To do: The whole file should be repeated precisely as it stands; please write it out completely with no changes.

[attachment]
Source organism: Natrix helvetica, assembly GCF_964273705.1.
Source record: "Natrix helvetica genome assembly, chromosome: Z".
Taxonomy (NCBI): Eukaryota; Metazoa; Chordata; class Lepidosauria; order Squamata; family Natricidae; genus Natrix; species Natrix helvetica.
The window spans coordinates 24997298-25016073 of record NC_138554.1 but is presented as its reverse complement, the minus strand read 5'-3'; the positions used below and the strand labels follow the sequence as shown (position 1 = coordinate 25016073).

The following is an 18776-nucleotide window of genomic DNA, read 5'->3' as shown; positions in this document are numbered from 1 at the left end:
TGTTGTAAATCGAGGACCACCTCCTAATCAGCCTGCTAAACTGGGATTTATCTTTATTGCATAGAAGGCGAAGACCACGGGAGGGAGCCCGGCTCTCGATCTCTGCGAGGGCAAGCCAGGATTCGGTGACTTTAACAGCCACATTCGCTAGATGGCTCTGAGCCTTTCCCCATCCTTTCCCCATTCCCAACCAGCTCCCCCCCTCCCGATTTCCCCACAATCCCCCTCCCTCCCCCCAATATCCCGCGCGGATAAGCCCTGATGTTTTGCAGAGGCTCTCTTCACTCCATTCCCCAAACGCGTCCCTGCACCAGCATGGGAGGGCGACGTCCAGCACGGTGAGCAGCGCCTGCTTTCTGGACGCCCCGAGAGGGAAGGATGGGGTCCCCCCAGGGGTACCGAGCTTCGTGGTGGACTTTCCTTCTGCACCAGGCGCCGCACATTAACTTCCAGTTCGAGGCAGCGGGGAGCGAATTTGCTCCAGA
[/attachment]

Source organism: Natrix helvetica, assembly GCF_964273705.1.
Source record: "Natrix helvetica genome assembly, chromosome: Z".
Taxonomy (NCBI): Eukaryota; Metazoa; Chordata; class Lepidosauria; order Squamata; family Natricidae; genus Natrix; species Natrix helvetica.
The window spans coordinates 24997298-25016073 of record NC_138554.1 but is presented as its reverse complement, the minus strand read 5'-3'; the positions used below and the strand labels follow the sequence as shown (position 1 = coordinate 25016073).

The following is an 18776-nucleotide window of genomic DNA, read 5'->3' as shown; positions in this document are numbered from 1 at the left end:
TGTTGTAAATCGAGGACCACCTCCTAATCAGCCTGCTAAACTGGGATTTATCTTTATTGCATAGAAGGCGAAGACCACGGGAGGGAGCCCGGCTCTCGATCTCTGCGAGGGCAAGCCAGGATTCGGTGACTTTAACAGCCACATTCGCTAGATGGCTCTGAGCCTTTCCCCATCCTTTCCCCATTCCCAACCAGCTCCCCCCCTCCCGATTTCCCCACAATCCCCCTCCCTCCCCCCAATATCCCGCGCGGATAAGCCCTGATGTTTTGCAGAGGCTCTCTTCACTCCATTCCCCAAACGCGTCCCTGCACCAGCATGGGAGGGCGACGTCCAGCACGGTGAGCAGCGCCTGCTTTCTGGACGCCCCGAGAGGGAAGGATGGGGTCCCCCCAGGGGTACCGAGCTTCGTGGTGGACTTTCCTTCTGCACCAGGCGCCGCACATTAACTTCCAGTTCGAGGCAGCGGGGAGCGAATTTGCTCCAGA